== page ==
Review – Making Magic in Elizabethan England

We’ve had some interesting grimoire releases over the past year, and I’ve been remiss in reviewing them. I’ll see what I can do to catch up, beginning with Frank Klaassen’s Making Magic in Elizabethan England: Two Early Modern Vernacular Books of Magic, which is part of their Magic in History series. This is particularly welcome, as it is the first set of longer texts published by Klaassen, who is an associate professor at the University of Saskatchewan and one of the few academics working on early modern magical texts.

The main body of the book consists of transcriptions of two books. The first, Bodleian MS. Additional B.1., is a late sixteenth-century text, with most of its contents being shorter charms dealing with healing, protection, and theft detection. The second, British Library Harley 2267, was completed in 1600 and includes more material about summoning spirits, synthesizing and expanding upon information from Agrippa’s Three Books, the spurious Fourth Book, the Heptameron, and other sources, all of which were not printed in English at the time.

The first text includes extensive passages in Latin, which are provided in columns with the translation thereto. The original spelling has been preserved, which will make the book more appealing to scholars and students but may make for a more difficult read for laymen. Each is extensively annotated – with endnotes, unfortunately, instead of footnotes which could be referred to at the same time as the text. The illustrations within the text are redrawn in the same way as my readers have seen in Oberon and Of Angels – even James’ choice of font seems to have been used here. Both works are prefaced with an insightful introduction and notes on the manuscript and followed with a table giving the sources of Harley 2267 and a bibliography.

I’d like to share with you one of the passages from the second text dealing with the terrifying illusions spirits will show the magician, which gives you as accurate a depiction of the text as WordPress options allow:

Also many tymes horribles sightes will apeare to feare ye from thy worke, as to see thy father or mother slayne afore thy face, or to thinke ye waues of the Sease shoulde droune the, Or Serpentes, lyons, bulles, beares, or dogges to deuour the, Sumtyme ye judge of mayor of ye Toune to cum vnto the, all which are but illusyons… (pp. 110-111)

I find the notes to be particularly illuminating, even though we are sometimes interested in different aspects. For example, Klaassen places more emphasis on the liturgical connections of the text, and I certainly feel this is a direction I want to pursue more in my future works.

On the other hand, he does not always emphasize the elements that I might. There’s nothing wrong with this at all, but it’s worth noting. For example, the first manuscript begins with making two wax images for catching thieves – similar rituals appear in Of Angels and my new Bellhouse book. The introduction notes that this is probably adapted from astrological image magic works, to which I would add that it is quite a robust and enduring operation. Further, the rite includes the names of two suspected thieves, suggesting that the copyist (or that of a previous manuscript in the tradition) was oriented toward practice rather than simply curious.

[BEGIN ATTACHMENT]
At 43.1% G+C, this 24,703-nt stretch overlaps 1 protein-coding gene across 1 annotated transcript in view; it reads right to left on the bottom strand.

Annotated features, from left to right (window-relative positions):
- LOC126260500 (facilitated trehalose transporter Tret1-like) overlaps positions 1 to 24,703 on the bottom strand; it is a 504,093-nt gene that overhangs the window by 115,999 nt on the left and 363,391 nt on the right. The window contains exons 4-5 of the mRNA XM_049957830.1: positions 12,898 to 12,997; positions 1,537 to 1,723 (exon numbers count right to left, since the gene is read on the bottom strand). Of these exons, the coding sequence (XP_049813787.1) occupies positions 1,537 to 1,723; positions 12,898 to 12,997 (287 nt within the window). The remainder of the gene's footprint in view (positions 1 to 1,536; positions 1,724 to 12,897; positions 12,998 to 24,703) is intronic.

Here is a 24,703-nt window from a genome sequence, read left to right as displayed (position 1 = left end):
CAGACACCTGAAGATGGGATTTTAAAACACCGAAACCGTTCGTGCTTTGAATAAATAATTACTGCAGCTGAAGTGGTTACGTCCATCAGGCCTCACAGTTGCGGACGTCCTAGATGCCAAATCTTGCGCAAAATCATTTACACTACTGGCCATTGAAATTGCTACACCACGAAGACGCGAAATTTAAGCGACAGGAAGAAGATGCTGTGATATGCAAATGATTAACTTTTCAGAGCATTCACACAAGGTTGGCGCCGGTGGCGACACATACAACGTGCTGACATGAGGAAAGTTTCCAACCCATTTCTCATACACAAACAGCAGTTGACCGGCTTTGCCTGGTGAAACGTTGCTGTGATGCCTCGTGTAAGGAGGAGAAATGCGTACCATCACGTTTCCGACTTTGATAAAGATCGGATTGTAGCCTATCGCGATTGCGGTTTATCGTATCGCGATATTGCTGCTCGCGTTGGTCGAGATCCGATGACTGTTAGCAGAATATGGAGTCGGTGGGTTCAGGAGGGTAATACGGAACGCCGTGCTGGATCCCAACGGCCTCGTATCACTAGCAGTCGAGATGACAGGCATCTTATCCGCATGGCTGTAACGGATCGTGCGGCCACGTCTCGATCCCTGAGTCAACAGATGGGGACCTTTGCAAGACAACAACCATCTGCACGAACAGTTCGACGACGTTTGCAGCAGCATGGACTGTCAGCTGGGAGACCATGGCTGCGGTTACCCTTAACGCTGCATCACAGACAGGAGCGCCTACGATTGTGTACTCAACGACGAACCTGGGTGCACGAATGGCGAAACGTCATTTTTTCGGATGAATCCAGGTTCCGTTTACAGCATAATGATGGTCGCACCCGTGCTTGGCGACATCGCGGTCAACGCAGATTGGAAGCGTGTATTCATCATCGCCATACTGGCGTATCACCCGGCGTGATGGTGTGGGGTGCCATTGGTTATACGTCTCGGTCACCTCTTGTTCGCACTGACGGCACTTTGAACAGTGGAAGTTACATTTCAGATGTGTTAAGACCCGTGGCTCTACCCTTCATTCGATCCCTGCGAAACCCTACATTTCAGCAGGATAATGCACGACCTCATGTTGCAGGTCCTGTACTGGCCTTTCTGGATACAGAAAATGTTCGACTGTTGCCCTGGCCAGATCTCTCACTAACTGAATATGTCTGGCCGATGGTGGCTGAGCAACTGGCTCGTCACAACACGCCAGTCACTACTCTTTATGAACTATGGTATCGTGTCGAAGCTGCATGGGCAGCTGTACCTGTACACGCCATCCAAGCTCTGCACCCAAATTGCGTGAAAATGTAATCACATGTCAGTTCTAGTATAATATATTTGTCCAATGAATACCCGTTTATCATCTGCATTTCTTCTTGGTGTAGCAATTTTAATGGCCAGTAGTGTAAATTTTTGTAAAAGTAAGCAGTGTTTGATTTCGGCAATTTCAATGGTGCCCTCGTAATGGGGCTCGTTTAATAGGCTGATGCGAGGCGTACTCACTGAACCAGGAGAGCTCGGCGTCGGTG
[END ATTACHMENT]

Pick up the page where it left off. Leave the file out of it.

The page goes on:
I do have one reservation for recommending this book: the price. The work is $89.95 for 150 pages of content, so this is priced for libraries more than casual readers. Further, the use of parallel texts may mean that the work cannot be converted to a cheap e-book format, as was done with Klaassen’s previous work, The Transformations of Magic. I can certainly hope that a cheaper, paperback student edition will be available soon, so more people can appreciate just how good this work is.

 

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Published in: on September 10, 2019 at 1:02 pm  Leave a Comment  

Early September Wrap-Up

So, I’d like to get to a more regular blogging schedule. We’ll see if that holds.

  • NecronomiCon was great, as always. I had two enjoyable panels, one on Delta Green, and the other on horror in games, featuring Sandy Peterson (creator of Call of Cthulhu), Ken Hite (creator of Trail of Cthulhu), Shane Ivey (author of the Delta Green RPG), and a couple of other up and coming creators.

 

 

  • My work continues on The Book of Three Wizards. I’m double-checking the text and creating transcripts of the various diagrams for James. We hit a slow portion, due to the first author’s decision to incorporate some incredibly complex astrological charts, the import of which we’re still debating. There were over nine thousand separate elements I had to check for accuracy, but that’s past.

 

  • Did you know that Golden Hoard is releasing Daniel Clark and Stephen Skinner’s Ars Notoria soon?

 

 

  • Pam Grossman and William Kiesel of Ouroboros Press are presenting a seminar on “Collecting Grimoires, Spell Books, and Witchcraft Tomes” at the Brooklyn Antiquarian Book Fair this Saturday at 2 PM.

 

More to come soon, I hope!

Published in: on September 3, 2019 at 3:41 pm  Comments (1)  

Swedish Black Books and NecronomiCon Appearances

This announcement from Revelore Press appeared this morning:

Svartkonstböker: A Compendium of the Swedish Black Art Book Tradition

by Dr Tom K Johnson
Folk Necromancy in Transmission Volume 4

ISBN: 978-1-947544-22-2; Sept 2019; ~650pp.